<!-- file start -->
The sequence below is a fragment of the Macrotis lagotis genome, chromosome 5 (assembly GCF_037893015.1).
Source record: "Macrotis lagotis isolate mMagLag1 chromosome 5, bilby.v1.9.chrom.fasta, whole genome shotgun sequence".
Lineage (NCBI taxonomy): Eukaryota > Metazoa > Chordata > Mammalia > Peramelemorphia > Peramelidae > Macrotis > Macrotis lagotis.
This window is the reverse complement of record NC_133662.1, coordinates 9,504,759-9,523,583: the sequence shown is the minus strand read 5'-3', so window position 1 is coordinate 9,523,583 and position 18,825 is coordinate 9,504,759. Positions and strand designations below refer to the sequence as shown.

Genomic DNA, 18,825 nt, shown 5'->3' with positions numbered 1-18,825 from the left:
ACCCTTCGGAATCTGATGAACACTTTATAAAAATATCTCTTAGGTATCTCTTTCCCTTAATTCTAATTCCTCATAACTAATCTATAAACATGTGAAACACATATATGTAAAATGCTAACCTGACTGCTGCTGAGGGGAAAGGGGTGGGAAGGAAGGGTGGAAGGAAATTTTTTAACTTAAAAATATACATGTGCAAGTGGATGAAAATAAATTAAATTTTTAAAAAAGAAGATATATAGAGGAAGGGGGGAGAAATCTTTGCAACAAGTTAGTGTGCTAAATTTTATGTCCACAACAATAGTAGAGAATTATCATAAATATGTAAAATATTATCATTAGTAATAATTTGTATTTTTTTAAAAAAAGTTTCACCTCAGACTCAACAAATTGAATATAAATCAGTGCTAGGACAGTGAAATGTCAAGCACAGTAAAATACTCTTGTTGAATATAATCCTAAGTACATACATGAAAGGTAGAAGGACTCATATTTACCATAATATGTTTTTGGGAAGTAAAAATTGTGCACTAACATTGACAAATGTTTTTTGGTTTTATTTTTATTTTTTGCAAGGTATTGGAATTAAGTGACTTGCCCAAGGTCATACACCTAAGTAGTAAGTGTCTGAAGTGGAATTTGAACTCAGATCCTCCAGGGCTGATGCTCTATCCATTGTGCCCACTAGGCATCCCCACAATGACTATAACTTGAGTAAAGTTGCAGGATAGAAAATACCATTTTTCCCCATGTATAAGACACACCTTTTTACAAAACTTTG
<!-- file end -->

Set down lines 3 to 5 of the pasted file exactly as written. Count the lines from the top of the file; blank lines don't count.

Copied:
Lineage (NCBI taxonomy): Eukaryota > Metazoa > Chordata > Mammalia > Peramelemorphia > Peramelidae > Macrotis > Macrotis lagotis.
This window is the reverse complement of record NC_133662.1, coordinates 9,504,759-9,523,583: the sequence shown is the minus strand read 5'-3', so window position 1 is coordinate 9,523,583 and position 18,825 is coordinate 9,504,759. Positions and strand designations below refer to the sequence as shown.

Genomic DNA, 18,825 nt, shown 5'->3' with positions numbered 1-18,825 from the left: